REXANO, www.REXANO.org Editorial By Zuzana Kukol
Every time there is a tragic or unusual accident, the media gets into heated hysteria to milk the story. Meanwhile uninformed legislators are happy to appease many special interest groups by proposing to pass feel-good bans, based on pure emotion and hysteria, instead of science and facts, mostly resulting in the waste of tax payersâ€™ money and not increasing public safety .
These Neanderthals especially love the fatal exotic animal mauling accidents, with python attacks being some of their favorite lately.
Over one week ago, one kid in Florida was killed by a pet python, which was kept illegally. Just few days earlier in June, two kids were killed by dogs, one in Illinois and one in Texas. Numerous other children died in car or swimming pool accidents, yet, their story is not turning into hysterical circus. Dead is dead, why does it matter how the kid died? The family misses them no matter how they died, so why is one killed by python getting more public sympathy?Â Â
The reason is simple: private owners of captive exotic animals have been coming under ever increasing attacks from the media bandwagon, mostly fueled by the agenda of the AR (animal rights) activists groups. These organizations, under the guise of pretending to care for public safety, hide their real agenda: to end the captive keeping of all animals.
The best method of discrediting the claim that captive reptiles are a public safety issue, and to show no need for additional regulation is to look at the real numbers. Facts donâ€™t lie.
Since 1990, captive non-venomous (constrictor) snakes in the USA killed 0.47 people per year (9 killed in the last 19 years, all of them owners, handlers, keepers,family, NOT the general public).Â
Three of the deaths caused by large constrictors occurred to the children of the snake owners, at their own home. That is 0.15 kid killed per year by captive constrictor in the USA since 1990. In the older cases, the parents were charged with child endangerment, some also with reckless endangerment and involuntary manslaughter.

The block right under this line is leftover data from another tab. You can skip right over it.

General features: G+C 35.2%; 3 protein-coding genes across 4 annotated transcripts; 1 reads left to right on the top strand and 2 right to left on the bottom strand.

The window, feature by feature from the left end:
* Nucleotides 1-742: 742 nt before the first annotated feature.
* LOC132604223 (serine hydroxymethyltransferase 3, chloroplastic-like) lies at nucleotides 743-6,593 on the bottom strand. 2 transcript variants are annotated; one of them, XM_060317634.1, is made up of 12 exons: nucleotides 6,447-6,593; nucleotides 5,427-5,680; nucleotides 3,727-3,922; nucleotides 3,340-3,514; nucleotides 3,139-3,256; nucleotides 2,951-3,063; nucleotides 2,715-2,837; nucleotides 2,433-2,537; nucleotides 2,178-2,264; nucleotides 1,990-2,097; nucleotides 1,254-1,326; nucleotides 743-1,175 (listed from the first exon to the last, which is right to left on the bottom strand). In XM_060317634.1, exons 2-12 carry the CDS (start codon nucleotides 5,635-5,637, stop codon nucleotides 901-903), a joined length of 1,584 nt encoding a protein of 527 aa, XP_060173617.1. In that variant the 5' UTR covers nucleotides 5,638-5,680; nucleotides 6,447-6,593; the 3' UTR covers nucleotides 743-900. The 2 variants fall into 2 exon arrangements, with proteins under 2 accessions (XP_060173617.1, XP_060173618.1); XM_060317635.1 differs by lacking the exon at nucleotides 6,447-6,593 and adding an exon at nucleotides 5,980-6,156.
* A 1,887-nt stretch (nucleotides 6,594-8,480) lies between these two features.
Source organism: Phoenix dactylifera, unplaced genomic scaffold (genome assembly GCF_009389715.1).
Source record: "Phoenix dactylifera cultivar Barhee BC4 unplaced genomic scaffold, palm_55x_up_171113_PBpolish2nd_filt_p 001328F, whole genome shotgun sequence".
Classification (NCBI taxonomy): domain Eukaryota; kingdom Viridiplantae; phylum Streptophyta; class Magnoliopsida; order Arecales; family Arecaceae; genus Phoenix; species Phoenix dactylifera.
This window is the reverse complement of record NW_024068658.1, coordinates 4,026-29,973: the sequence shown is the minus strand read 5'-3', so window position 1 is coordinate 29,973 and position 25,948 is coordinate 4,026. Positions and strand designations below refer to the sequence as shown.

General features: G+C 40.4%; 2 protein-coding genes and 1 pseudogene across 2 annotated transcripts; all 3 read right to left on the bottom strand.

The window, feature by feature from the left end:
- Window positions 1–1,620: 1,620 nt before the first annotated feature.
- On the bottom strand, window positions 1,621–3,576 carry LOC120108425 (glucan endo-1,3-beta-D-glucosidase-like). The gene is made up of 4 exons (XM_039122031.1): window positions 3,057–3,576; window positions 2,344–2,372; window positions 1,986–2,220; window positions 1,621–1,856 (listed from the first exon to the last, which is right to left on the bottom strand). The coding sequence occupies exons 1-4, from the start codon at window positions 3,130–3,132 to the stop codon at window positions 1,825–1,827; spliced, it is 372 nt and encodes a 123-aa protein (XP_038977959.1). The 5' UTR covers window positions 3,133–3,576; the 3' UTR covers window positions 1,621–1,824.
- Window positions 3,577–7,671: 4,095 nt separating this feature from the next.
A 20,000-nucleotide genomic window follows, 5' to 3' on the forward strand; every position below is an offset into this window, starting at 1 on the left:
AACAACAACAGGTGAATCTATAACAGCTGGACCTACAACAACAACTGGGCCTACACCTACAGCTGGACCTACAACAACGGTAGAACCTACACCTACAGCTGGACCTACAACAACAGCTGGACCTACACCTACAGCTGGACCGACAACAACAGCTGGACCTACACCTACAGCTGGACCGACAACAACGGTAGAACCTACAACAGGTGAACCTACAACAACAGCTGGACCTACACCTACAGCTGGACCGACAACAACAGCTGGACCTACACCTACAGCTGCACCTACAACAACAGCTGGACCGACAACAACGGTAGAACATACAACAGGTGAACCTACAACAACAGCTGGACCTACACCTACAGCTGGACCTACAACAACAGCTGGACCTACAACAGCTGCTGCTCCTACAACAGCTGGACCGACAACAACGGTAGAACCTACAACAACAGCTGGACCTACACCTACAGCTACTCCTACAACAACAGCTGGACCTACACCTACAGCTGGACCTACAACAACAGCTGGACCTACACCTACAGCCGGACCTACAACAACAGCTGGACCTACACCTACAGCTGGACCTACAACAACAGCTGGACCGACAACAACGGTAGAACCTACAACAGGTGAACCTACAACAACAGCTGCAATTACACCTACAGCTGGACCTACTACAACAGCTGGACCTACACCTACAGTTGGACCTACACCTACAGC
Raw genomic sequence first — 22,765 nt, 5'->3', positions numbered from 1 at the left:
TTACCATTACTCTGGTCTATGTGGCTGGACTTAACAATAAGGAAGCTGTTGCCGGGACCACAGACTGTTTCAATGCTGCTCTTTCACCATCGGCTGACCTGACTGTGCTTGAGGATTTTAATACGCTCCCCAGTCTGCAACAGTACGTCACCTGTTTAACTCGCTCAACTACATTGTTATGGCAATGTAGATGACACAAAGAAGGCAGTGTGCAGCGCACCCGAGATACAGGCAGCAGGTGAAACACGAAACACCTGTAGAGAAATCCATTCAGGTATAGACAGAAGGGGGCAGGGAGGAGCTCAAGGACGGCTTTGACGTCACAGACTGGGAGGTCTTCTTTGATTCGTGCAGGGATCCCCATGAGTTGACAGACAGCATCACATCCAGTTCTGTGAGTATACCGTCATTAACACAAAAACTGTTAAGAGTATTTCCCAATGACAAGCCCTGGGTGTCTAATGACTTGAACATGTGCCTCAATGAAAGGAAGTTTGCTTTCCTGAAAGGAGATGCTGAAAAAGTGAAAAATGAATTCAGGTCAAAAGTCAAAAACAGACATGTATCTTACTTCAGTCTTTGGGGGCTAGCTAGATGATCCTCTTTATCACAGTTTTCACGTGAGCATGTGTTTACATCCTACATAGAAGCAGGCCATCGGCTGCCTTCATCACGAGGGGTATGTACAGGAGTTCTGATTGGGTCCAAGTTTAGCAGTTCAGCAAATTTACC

It doesnâ€™t matter if the child died as a result of an animal attack or by other everyday activity, like drowning in the pool. The parents are responsible for their children and other responsible legal owners of exotics should not be punished with unfair bans, because of parental mistakes of others, who just happened to be fellow exotic animal owners.
Â None of these deaths were the result of the snakes being unsupervised off the private ownersâ€™ property. Instead, all victims were voluntarily on the property where the animal was kept, be it owner(s) or family members.Â Captive keeping of exotic animals might be a slight voluntarily accepted hobby/occupational hazard, but it is NOT a public safety issue.Â
It never ceases to surprise me how people fear exotic animals, and react to their fear of the unknown with hysteria, instead of educating themselves.Â Â In comparison, 45,343 people died in 2005 in traffic accidents, 48 by lightning, 1,690 by falling down the stairs and 16,692 by murder or involuntary manslaughter.Â Â
For more etailed info see the 1990-2008 statistical tables on human fatalities caused by captive constrictorsÂ in PDF format.
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